A while ago I wrote a short story about a guitar player walking down a dirt road toward a crossroads late at night. It was a long, excruciatingly painful walk, because he was about to get the thing he wanted most in the world: the ability to play the instrument like no other human being.
Of, course, he had to pay a price.
I think that agonizingly long walk towards a tangible goal is part of the price he had to pay in order to reach that certain goal. Continue reading “The long road”
I woke up this morning to a pretty cool surprise. I had reached 40,000 followers on this blog, which is kind of a big deal, at least to me.
When I first started blogging a year and a few months ago I couldn’t possibly imagine that so many people would like my writing. To be frank, I didn’t even know what I wanted to write about, or if I had anything to say. I knew that I wanted to become a self-published writer, and I knew that I wouldn’t give up. I made myself this promise: that I would be relentless in this pursuit, no matter what. And I’d just keep blogging and writing.
A lot of indie writers ask themselves if blogging can help their careers. Today I’m going to answer this question.Continue reading “40K”
A lot of people got offended by a recent post of mine. Or, well, they thought the first sentence was offensive. And even though I wrote a disclaimer later on, I still got plenty of angry comments and stuff. And even though I’m used to people missing the point, I fear that too many have missed the point here.
So, let me explain. The post, or the first sentence (which is actually from George Bernard Shaw’s Man and Superman) is not about teachers, as in high-school teachers. So if you teach Physics or Maths or whatever, you’ve got no reason to be offended. I have the utmost respect for teachers of any kind, and I believe education is the only way we can truly become human. We gain knowledge and culture and understanding of what it means to be a human being. So, yeah, that wasn’t the point.Continue reading “To all the teachers”
Those who can, do; those who can’t, teach.*
Sometimes I feel there are more writers teaching others how to write, passing down rules, than there are writers who actually write.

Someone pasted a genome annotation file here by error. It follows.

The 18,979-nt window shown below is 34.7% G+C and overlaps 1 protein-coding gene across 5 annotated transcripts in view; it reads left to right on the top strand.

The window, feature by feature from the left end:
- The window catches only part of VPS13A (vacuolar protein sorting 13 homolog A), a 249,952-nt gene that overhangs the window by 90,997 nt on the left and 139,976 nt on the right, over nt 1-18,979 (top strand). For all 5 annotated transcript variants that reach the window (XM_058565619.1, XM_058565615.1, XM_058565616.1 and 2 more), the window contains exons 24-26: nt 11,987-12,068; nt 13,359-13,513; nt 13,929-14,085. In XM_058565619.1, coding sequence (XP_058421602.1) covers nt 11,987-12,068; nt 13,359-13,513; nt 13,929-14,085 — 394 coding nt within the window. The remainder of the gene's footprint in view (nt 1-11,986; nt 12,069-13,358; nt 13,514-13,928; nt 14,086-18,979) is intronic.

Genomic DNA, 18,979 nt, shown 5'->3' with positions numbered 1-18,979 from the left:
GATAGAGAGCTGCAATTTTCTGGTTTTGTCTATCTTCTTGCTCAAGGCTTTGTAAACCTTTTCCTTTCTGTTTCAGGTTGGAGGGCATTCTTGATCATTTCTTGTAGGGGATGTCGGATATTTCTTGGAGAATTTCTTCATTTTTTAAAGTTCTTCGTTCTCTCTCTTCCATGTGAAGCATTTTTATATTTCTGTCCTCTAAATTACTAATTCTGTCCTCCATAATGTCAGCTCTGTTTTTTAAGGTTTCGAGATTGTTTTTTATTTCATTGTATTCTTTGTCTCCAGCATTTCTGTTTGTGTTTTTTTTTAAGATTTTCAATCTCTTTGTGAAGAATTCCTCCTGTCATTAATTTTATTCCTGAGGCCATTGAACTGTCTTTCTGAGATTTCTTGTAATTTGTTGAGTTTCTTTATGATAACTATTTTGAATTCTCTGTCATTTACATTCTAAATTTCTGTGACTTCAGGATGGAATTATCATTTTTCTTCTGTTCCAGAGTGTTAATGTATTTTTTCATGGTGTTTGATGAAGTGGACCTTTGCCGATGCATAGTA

It’s easier to teach than to do, and it feels like a nice shortcut towards fame, success, money, whatever.
I do my best not to teach anyone how to write. I want to believe I’m just writing about my own process. If someone finds motivation, or inspiration, or something else worth applying in their own process, that’s cool. If not, it’s still cool.
So, yeah, there are a lot of rules being passed down. Most of them won’t apply to everyone.
Continue reading “Rules, rules, rules”
Most of my main characters are hopeless romantics. Well, that’s how I’d go about defining them. Maybe they’re just idealists: they believe in something wholeheartedly, and they stay true to their version of the world, no matter what. Maybe all idealists are stubborn like that.
Jonathan Fisher, in The Writer, wants to become a great writer, no matter what. Chris Sommers, in Jazz, wants to be happy. Francisc Goyer, in A Sad, Sad Symphony, wants to create the perfect symphony, just so he can leave something behind. Something great. The narrator in Remember wants nothing more than to kiss the woman he’s always been in love with.
And Chris Packlem is willing to do the same thing, but he doesn’t really know what he wants. He used to think that becoming rich would solve all his problems. He was wrong.
He’s the kind of guy who spends an awful lot of time wandering around New York. I imagine that to be the ultimate proof of how lonely he really feels. How lonely can anyone feel; to be surrounded by the commotion and despair of a huge city, by all these strangers passing him by, and to feel as if the world is inhabited by ghosts. Or maybe he’s the ghost.Continue reading “Amor vincit omnia”